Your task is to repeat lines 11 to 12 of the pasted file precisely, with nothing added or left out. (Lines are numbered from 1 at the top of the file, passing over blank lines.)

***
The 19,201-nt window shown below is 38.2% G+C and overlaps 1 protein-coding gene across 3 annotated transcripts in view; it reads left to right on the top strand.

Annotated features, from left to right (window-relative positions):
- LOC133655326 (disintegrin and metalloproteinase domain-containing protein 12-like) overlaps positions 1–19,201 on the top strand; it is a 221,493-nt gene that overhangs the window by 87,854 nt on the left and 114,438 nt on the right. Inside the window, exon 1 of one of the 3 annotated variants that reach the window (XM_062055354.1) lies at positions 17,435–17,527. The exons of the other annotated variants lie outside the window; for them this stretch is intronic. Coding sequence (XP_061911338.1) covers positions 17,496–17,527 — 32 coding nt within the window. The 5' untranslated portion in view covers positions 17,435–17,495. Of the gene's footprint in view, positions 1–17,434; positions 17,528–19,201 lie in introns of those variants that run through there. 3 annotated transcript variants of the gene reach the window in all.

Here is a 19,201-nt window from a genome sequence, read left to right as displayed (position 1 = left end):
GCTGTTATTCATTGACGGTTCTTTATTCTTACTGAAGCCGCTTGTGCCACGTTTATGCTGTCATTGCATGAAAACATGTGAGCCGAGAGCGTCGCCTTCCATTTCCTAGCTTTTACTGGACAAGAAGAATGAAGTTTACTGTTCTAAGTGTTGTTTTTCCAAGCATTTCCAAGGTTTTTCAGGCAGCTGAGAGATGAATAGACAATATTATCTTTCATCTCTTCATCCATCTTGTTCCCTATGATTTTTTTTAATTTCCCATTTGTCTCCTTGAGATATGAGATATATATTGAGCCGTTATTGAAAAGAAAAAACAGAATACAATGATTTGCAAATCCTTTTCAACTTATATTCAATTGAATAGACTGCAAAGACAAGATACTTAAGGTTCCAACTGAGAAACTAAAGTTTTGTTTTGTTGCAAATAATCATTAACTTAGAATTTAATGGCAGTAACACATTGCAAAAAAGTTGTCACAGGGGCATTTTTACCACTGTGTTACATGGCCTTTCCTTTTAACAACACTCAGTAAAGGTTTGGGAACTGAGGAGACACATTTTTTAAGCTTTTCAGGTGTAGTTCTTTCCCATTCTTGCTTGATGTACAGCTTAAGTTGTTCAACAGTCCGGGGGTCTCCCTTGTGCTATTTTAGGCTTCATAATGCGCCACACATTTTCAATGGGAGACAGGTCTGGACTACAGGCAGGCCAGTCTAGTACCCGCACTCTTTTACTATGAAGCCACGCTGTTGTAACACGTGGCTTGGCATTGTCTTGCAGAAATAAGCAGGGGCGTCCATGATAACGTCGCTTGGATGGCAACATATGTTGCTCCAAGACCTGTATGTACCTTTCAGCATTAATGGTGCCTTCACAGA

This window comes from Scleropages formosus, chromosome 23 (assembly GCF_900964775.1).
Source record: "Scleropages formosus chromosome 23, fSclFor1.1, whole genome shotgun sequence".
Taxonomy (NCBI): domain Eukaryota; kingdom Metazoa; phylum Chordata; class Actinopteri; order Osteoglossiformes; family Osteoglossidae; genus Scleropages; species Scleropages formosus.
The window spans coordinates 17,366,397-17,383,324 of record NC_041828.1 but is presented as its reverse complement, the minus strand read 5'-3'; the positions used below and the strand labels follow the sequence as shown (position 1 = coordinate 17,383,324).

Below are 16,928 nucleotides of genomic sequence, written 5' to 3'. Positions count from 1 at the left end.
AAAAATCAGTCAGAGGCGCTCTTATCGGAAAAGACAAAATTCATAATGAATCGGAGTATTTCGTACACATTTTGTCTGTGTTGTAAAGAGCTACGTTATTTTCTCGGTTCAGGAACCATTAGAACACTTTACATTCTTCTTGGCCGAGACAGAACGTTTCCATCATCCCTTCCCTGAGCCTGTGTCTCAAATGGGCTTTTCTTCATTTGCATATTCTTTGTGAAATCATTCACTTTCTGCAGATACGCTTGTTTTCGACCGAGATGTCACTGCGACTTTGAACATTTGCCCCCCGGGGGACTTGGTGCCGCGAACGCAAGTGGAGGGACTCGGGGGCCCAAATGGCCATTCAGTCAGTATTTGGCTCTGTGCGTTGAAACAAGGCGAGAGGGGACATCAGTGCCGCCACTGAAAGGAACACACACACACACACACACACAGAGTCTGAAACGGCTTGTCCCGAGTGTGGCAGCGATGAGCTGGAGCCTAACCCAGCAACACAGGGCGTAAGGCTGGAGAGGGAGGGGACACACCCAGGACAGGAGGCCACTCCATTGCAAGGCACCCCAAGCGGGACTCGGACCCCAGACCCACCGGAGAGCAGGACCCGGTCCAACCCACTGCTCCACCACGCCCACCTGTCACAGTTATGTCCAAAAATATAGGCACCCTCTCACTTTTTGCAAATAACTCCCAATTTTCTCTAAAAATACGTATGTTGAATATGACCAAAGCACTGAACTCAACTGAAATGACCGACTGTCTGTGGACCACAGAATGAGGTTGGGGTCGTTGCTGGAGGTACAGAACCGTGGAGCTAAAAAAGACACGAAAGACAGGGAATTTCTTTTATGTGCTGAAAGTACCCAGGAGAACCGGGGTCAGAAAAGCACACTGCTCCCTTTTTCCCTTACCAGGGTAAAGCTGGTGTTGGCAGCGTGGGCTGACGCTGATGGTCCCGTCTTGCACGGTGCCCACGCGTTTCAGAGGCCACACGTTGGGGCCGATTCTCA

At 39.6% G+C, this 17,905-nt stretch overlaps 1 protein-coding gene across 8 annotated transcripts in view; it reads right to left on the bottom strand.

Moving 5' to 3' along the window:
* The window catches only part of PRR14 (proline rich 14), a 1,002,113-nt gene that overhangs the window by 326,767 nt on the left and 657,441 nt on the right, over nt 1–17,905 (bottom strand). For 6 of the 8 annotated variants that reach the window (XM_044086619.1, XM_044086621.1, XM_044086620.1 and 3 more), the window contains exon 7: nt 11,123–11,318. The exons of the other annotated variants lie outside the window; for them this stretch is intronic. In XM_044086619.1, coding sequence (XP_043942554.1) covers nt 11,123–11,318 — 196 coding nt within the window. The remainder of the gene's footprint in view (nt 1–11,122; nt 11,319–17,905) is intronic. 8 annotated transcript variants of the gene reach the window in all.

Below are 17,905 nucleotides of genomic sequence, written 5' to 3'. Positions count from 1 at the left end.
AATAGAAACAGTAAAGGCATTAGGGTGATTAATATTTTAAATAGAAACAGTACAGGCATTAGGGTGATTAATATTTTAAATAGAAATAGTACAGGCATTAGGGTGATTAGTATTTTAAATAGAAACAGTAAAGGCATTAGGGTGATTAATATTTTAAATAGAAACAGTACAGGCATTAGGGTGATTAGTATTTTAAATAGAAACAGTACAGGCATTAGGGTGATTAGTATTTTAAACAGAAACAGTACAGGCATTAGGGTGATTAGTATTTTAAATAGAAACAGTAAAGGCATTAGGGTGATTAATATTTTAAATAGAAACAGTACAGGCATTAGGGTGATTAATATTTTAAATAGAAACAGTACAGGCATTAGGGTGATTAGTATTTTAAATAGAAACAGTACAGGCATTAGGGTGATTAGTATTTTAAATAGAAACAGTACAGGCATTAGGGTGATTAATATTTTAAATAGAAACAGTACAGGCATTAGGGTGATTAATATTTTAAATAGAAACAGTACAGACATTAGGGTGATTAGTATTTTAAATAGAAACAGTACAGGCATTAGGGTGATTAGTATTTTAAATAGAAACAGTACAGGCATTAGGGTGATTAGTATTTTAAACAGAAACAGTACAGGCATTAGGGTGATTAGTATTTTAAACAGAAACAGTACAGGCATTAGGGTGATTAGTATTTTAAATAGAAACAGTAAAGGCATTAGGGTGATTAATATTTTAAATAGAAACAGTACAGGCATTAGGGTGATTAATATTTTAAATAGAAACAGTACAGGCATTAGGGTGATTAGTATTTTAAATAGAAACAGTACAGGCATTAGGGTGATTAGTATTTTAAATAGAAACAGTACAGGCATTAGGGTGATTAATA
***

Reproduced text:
AAAAATCAGTCAGAGGCGCTCTTATCGGAAAAGACAAAATTCATAATGAATCGGAGTATTTCGTACACATTTTGTCTGTGTTGTAAAGAGCTACGTTATTTTCTCGGTTCAGGAACCATTAGAACACTTTACATTCTTCTTGGCCGAGACAGAACGTTTCCATCATCCCTTCCCTGAGCCTGTGTCTCAAATGGGCTTTTCTTCATTTGCATATTCTTTGTGAAATCATTCACTTTCTGCAGATACGCTTGTTTTCGACCGAGATGTCACTGCGACTTTGAACATTTGCCCCCCGGGGGACTTGGTGCCGCGAACGCAAGTGGAGGGACTCGGGGGCCCAAATGGCCATTCAGTCAGTATTTGGCTCTGTGCGTTGAAACAAGGCGAGAGGGGACATCAGTGCCGCCACTGAAAGGAACACACACACACACACACACACAGAGTCTGAAACGGCTTGTCCCGAGTGTGGCAGCGATGAGCTGGAGCCTAACCCAGCAACACAGGGCGTAAGGCTGGAGAGGGAGGGGACACACCCAGGACAGGAGGCCACTCCATTGCAAGGCACCCCAAGCGGGACTCGGACCCCAGACCCACCGGAGAGCAGGACCCGGTCCAACCCACTGCTCCACCACGCCCACCTGTCACAGTTATGTCCAAAAATATAGGCACCCTCTCACTTTTTGCAAATAACTCCCAATTTTCTCTAAAAATACGTATGTTGAATATGACCAAAGCACTGAACTCAACTGAAATGACCGACTGTCTGTGGACCACAGAATGAGGTTGGGGTCGTTGCTGGAGGTACAGAACCGTGGAGCTAAAAAAGACACGAAAGACAGGGAATTTCTTTTATGTGCTGAAAGTACCCAGGAGAACCGGGGTCAGAAAAGCACACTGCTCCCTTTTTCCCTTACCAGGGTAAAGCTGGTGTTGGCAGCGTGGGCTGACGCTGATGGTCCCGTCTTGCACGGTGCCCACGCGTTTCAGAGGCCACACGTTGGGGCCGATTCTCA

At 39.6% G+C, this 17,905-nt stretch overlaps 1 protein-coding gene across 8 annotated transcripts in view; it reads right to left on the bottom strand.